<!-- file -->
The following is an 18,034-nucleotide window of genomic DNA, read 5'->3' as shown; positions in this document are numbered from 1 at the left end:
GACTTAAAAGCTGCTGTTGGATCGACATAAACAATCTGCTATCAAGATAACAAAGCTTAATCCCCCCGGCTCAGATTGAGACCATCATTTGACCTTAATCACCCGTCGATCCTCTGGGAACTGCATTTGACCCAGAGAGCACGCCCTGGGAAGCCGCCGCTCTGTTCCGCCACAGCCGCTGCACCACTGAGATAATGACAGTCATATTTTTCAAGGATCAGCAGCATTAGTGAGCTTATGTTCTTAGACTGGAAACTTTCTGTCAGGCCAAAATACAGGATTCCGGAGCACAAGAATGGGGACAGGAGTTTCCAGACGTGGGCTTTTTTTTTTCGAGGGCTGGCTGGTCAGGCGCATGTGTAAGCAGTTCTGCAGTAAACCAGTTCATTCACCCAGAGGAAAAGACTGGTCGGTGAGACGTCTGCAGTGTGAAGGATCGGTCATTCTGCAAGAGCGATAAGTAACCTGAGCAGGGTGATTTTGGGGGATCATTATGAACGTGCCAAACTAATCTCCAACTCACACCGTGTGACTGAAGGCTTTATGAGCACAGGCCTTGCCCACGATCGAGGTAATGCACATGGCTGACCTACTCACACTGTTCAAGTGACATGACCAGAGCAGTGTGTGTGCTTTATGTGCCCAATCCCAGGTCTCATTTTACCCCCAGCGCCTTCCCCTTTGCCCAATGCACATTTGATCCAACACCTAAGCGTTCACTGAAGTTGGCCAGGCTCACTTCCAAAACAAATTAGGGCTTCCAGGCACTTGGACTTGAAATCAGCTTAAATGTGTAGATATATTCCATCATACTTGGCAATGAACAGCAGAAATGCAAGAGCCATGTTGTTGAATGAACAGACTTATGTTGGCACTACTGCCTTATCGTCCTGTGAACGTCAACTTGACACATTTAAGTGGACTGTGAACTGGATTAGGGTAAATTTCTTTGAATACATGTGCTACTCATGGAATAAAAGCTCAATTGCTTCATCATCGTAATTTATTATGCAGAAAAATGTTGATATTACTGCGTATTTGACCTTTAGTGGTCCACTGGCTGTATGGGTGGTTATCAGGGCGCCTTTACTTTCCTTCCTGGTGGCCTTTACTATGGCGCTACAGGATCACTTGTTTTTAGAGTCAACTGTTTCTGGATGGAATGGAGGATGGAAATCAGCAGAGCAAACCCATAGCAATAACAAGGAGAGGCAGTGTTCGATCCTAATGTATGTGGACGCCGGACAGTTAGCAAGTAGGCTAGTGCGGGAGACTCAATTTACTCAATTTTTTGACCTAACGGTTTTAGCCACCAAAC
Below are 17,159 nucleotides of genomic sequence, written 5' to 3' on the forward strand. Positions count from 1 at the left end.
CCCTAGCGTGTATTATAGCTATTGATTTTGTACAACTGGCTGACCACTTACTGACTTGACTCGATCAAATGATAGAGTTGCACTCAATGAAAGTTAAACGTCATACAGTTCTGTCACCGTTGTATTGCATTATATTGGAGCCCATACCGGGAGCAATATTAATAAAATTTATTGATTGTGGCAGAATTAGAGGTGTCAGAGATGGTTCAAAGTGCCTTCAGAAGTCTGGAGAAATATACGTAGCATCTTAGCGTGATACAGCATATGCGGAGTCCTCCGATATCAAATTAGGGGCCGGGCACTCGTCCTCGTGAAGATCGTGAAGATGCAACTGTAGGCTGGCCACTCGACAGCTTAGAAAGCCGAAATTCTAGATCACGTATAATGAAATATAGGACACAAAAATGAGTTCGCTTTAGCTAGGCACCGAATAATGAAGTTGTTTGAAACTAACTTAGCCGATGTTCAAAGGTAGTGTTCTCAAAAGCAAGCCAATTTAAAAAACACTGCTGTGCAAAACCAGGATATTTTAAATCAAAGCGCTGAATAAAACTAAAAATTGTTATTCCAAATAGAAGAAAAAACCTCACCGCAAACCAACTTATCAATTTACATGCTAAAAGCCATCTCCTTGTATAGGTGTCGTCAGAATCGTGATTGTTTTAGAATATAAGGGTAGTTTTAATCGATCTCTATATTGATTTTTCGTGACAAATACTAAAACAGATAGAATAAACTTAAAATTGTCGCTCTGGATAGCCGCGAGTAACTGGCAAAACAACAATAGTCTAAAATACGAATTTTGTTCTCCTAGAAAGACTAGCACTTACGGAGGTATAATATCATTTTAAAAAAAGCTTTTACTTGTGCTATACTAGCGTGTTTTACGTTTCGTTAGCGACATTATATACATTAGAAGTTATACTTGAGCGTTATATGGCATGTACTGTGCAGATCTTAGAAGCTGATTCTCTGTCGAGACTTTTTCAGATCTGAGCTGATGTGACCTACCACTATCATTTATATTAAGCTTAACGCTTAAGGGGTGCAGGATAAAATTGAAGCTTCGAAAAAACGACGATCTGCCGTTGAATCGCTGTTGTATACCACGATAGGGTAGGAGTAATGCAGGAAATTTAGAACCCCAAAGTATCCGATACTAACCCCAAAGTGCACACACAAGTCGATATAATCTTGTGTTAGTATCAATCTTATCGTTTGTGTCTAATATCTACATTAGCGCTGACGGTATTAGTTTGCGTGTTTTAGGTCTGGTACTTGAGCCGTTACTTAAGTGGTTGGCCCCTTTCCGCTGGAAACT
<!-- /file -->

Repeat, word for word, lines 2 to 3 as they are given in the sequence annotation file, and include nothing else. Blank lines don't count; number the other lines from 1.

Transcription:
GACTTAAAAGCTGCTGTTGGATCGACATAAACAATCTGCTATCAAGATAACAAAGCTTAATCCCCCCGGCTCAGATTGAGACCATCATTTGACCTTAATCACCCGTCGATCCTCTGGGAACTGCATTTGACCCAGAGAGCACGCCCTGGGAAGCCGCCGCTCTGTTCCGCCACAGCCGCTGCACCACTGAGATAATGACAGTCATATTTTTCAAGGATCAGCAGCATTAGTGAGCTTATGTTCTTAGACTGGAAACTTTCTGTCAGGCCAAAATACAGGATTCCGGAGCACAAGAATGGGGACAGGAGTTTCCAGACGTGGGCTTTTTTTTTTCGAGGGCTGGCTGGTCAGGCGCATGTGTAAGCAGTTCTGCAGTAAACCAGTTCATTCACCCAGAGGAAAAGACTGGTCGGTGAGACGTCTGCAGTGTGAAGGATCGGTCATTCTGCAAGAGCGATAAGTAACCTGAGCAGGGTGATTTTGGGGGATCATTATGAACGTGCCAAACTAATCTCCAACTCACACCGTGTGACTGAAGGCTTTATGAGCACAGGCCTTGCCCACGATCGAGGTAATGCACATGGCTGACCTACTCACACTGTTCAAGTGACATGACCAGAGCAGTGTGTGTGCTTTATGTGCCCAATCCCAGGTCTCATTTTACCCCCAGCGCCTTCCCCTTTGCCCAATGCACATTTGATCCAACACCTAAGCGTTCACTGAAGTTGGCCAGGCTCACTTCCAAAACAAATTAGGGCTTCCAGGCACTTGGACTTGAAATCAGCTTAAATGTGTAGATATATTCCATCATACTTGGCAATGAACAGCAGAAATGCAAGAGCCATGTTGTTGAATGAACAGACTTATGTTGGCACTACTGCCTTATCGTCCTGTGAACGTCAACTTGACACATTTAAGTGGACTGTGAACTGGATTAGGGTAAATTTCTTTGAATACATGTGCTACTCATGGAATAAAAGCTCAATTGCTTCATCATCGTAATTTATTATGCAGAAAAATGTTGATATTACTGCGTATTTGACCTTTAGTGGTCCACTGGCTGTATGGGTGGTTATCAGGGCGCCTTTACTTTCCTTCCTGGTGGCCTTTACTATGGCGCTACAGGATCACTTGTTTTTAGAGTCAACTGTTTCTGGATGGAATGGAGGATGGAAATCAGCAGAGCAAACCCATAGCAATAACAAGGAGAGGCAGTGTTCGATCCTAATGTATGTGGACGCCGGACAGTTAGCAAGTAGGCTAGTGCGGGAGACTCAATTTACTCAATTTTTTGACCTAACGGTTTTAGCCACCAAAC
Below are 17,159 nucleotides of genomic sequence, written 5' to 3' on the forward strand. Positions count from 1 at the left end.